• Employees are entitled to four weeks of annual vacation and at least two consecutive weeks off.
  • Pregnant employees are entitled to maternity pay (70% of their salary) and maternity leave of up to 28 weeks for one birth and up to 37 weeks for multiple births. 

These rules may differ from those in your employee handbook. But you’ll need to comply with the local laws of where your remote employees live. 

So make sure to research each country’s requirements for:
  • Health and medical coverage
  • Vacation time and sick leave
  • Pension contributions
  • Workplace health and safety guidelines
  • Notice periods for termination
  • Severance payments
  • Paternity and maternity leave and pay

Now, these labor laws cover employees, not independent remote contractors. Freelancers are not entitled to employee benefits like vacation pay or severance packages since they’re self-employed.

Step 4: Paying Overseas Remote Employees

Your payment options depend on the type of worker (direct-hire vs. independent contractor), local currency, and each country’s laws.

For instance, fluctuations in currency happen all the time, and the US dollar exchange rate isn’t always equal. The current currency exchange rate for US $1 in Germany only nets €0.85 [*]. So you must consider this before agreeing on prices or salary.

Your four payroll options for direct hires include:

1. Paying your overseas remote employee from your US payroll, which is not considered the best approach. Your foreign employee will not have a social security number, potentially creating a few tax issues.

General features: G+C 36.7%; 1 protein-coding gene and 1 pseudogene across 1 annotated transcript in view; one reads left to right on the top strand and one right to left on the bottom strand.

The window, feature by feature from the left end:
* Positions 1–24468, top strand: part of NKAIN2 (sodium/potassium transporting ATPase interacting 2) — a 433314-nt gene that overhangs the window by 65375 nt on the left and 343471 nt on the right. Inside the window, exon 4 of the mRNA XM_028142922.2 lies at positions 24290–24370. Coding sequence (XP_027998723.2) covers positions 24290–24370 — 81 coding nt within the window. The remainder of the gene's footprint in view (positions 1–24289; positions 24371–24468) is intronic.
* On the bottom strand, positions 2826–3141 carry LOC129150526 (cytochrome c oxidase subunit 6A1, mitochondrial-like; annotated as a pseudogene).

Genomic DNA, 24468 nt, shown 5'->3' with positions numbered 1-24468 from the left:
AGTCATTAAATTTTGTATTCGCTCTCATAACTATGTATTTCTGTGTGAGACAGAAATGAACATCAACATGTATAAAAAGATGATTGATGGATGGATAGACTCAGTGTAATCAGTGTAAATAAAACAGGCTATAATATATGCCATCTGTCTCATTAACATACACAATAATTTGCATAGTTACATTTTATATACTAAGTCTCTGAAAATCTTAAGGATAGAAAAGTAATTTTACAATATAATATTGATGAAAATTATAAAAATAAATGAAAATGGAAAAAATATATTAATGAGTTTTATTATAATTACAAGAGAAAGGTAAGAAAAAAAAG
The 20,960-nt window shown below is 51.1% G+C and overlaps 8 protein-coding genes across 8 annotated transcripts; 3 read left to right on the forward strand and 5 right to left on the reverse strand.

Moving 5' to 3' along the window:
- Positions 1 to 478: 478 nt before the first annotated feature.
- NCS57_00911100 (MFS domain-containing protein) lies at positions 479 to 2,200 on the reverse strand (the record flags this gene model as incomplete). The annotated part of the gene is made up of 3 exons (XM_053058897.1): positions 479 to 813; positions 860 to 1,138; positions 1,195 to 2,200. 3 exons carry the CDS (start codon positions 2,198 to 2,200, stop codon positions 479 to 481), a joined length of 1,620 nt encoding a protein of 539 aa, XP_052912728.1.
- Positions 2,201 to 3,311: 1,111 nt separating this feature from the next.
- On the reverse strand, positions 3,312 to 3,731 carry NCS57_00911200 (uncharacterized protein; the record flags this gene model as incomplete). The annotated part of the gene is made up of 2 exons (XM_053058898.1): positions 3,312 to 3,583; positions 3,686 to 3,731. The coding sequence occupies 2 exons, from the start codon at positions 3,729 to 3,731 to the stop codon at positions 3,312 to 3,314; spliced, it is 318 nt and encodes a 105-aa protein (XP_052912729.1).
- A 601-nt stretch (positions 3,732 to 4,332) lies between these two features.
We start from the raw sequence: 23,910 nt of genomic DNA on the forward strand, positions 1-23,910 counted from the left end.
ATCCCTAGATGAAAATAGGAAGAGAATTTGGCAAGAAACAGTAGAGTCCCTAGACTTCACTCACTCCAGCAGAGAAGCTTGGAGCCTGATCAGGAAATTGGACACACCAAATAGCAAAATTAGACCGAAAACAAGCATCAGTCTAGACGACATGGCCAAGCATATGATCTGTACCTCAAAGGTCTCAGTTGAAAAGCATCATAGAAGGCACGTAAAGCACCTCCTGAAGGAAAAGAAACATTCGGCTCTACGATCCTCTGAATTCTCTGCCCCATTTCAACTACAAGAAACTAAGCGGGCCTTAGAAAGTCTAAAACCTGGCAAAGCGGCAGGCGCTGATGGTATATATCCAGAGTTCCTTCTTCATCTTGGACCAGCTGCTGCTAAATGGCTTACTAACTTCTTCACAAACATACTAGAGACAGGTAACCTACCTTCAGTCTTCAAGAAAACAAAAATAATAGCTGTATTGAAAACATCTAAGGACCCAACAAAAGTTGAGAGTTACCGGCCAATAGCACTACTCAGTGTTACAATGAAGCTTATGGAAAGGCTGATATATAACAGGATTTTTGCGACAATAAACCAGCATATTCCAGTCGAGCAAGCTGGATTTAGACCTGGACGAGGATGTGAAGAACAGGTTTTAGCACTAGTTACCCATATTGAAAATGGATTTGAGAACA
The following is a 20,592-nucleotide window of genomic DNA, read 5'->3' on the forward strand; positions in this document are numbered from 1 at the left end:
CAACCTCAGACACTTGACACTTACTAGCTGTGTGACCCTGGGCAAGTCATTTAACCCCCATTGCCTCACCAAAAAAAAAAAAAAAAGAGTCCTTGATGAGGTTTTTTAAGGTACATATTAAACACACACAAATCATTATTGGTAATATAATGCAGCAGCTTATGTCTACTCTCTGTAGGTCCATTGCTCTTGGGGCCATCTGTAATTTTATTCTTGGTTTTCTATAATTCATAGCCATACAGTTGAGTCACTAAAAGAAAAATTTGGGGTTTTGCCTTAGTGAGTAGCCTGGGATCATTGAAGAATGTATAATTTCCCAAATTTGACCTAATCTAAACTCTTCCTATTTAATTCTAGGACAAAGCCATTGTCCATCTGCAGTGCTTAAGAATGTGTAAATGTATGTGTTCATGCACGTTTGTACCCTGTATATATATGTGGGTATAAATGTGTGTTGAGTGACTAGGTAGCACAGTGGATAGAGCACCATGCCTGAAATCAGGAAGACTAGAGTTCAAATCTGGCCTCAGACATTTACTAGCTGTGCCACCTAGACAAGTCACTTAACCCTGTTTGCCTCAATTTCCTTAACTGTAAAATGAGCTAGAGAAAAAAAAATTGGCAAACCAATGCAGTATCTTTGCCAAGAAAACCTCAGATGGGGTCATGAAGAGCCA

Plus, many countries (like China) prohibit this because there’s no way to collect taxes or social contributions. 

2. Setting up a legal business entity abroad. If you’re going to hire multiple remote employees from the same country, you could incorporate as a legal entity there and pay them as a local employer.

This gives you complete control over the entire payroll process. And if you hire a native HR representative, they could help you comply with all local and country-wide regulations. 

Only hiring one or two remote employees there? This process takes more time and money than it might be worth.

[image source]

3. Partnering with a local foreign business or professional employer organization (PEO). If you have a business partner abroad, you could ask them to add your remote employee to their local payroll and reimburse them for the employee’s salary. The third party becomes the “employer” for payroll administration, tax withholdings, social contributions, etc.